• Improve circulation as the hardened lining of the arteries and lymphatic vessels becomes smoother and more flexible. Arteries damaged by heart disease can be restored by a low-fat plant based diet.[Esselstine 2007]
  • Weight loss that can be maintained long term is beneficial.[Furhman 2011] Losing weight improves the symptoms of lymphedema and reduces the likelihood of complications.
  • Weight loss lowers the risk of developing cancer and it improves the odds for surviving cancer.[AICR 2010]
  • Better blood sugar control improves insulin sensitivity. Diabetics may need less insulin or other medication and people with pre-diabetes (metabolic syndrome) may be able control their blood sugar without medication.
  • Better sleep, energy, and mood improve the ability to overcome depression.[McIlwain 2006]

INTRODUCING GLUTEN

Gluten is a naturally occurring protein that is found in wheat, rye, and barley that are ingredients used in bread, baked goods, pizza, pasta, and similar foods.

As the amount of gluten in your diet has increaded over the years so has the frequency of celiac disease, wheat allergy, and gluten sensitivity. These conditions can be difficult to diagnose, one of the most important indicator is how the patient responds to a gluten free diet. [Cite Sapone A, et al. Spectrum of gluten-disorders: consensus on new nomenclature and classification. BMC Med. 2012 Feb 7;10 (1): 13/ http://www.ncbi.nlm.nih.gov/pubmed/223113950]

GLUTEN IMPLICATIONS FOR PEOPLE WITH LYMPHEDEMA,
OR ARE AT RISK OF DEVELOPING IT

Many foods that are naturally gluten free and healthy, and delicious, that you can easily enjoy eating. These goods include:

  • Beans, seeds. nuts in their natural and unprocessed form. matira;
  • Fresh eggs. meats, fish and poultry (not breaded, better-coated or marinated)
  • Fruits, vegetables and most dairy products.

If a gluten free diet is working for you stick with it especially if you have been diagnosed a celiac disease. If you have risk factors, including a family history of celiac and autoimmune diseases.

If you think you may have celiac any celiac diseasesk ask your healthcare provider about testing before changing to a gluten free diet.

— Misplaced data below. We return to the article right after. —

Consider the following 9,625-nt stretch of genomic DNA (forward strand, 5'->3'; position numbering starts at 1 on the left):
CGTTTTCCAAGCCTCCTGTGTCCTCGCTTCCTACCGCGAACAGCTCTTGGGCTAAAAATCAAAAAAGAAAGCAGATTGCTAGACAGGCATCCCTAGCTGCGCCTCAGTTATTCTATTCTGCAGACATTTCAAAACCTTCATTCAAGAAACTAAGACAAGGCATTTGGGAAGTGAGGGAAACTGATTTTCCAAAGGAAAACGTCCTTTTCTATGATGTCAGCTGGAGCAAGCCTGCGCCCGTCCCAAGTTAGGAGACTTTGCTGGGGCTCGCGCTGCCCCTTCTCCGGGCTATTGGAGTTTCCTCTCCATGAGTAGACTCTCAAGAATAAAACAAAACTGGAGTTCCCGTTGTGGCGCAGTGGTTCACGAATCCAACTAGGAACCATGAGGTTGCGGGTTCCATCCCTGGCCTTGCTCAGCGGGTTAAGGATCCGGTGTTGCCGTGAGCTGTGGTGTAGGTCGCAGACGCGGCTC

RESOURCES

Any of these books will get you started and most of these books include several reciples to help you get started. 

  • The book "EAT TO LIVE" has the most detail on common medical conditions by explaining how the standard American diet contributes to health problems, research on benefits of a plant based diet, success stories of formerly obese patients who have successfully maintained a healthy weight on this diet, along with menu plans and recipes.
    Dr. Furhman’s website (www.drfuhrman.com) provides information on diet related health topics and offers memberships that include an online support group. Eat to Live Joel Furhman (Little, Brown and Company 2011)
  • The book NUTRITARIAN HANDBOOK, written by Joel Furhman, provides a quick guide to a plant based diet including a brief summary of the research, meal plans, and recipes. amazon 0982554109 "NUTRITARIAN HANDBOOK (Nutritional Excellence, 2010.
  • The book "PREVENT AND RESERVE HEART DISEASE" also focuses on heart conditions. FORKS OVER KNIVES documentary DVD and companion book (edited by Gene Stone, The Experiment 2011) features interviews with scientists and patients as well as background information, recipes, and tips for changing to a plant based diet.
  • PREVENT AND REVESVE HEART DISEASE E Esselstyn, Jr. (Avery 2007) is recommended for anyone with a heart condition or a family history of cardiac problems amazon 1583333002. Dr. Esselstyn treats advanced coronary artery disease with diet and clearly explains the relationship between dietary fat and circulatory problems. Dr. Esselstyn’s website has information on his research and articles about his diet (www.heartattackproof.com).
  •  THE ENGINE 2 DIET Buy Now by Rip Esselstyn (Wellness Central 2009) Buy Now . Rip Esselstyn developed a cookbook and training program based on his father’s research; test results from other athletes, firefighters, and volunteers show significant health improvement.
  • If you would like additional help, your health care provider may be able to refer you to a dietitian or a weight management program.

REFERENCES

  • [AICR 2010] Marmot, M. et al. Expert Report on Food, Nutrition, Physical Activity, and the Prevention of Cancer: a Global Perspective. WCRF/AICR 2007. Available from www.dietandcancerreport.org.
  • World Cancer Research Fund/American Institute for Cancer Research. Continuous Update Report Summary on Food Nutrition, Physical Activity, and the Prevention of Breast Cancer. WCRF/AICR 2010. Available from www.dietandcancerreport.org. [Esselstyn 2007] Esselstyn, Caldwell Jr.
  • Prevent and Reverse Heart Disease. Avery 2007.
  • Eat to Live by Joel Furhman. Published by  Little, Brown and Company 2011.
  • Diet for a Pain-Free Life by McIlwain, Harris H. and Bruce, Debra F. Marlowe & Company, 2006.

@ Permission to reprint this article was provided to Lymph Notes by the author Charles Ehrlich. March 2012.

Got a question or comment? Post in the 'Living With Lymphedema' forum.
Category: Living With Lymphedema Updated: 2013-08-06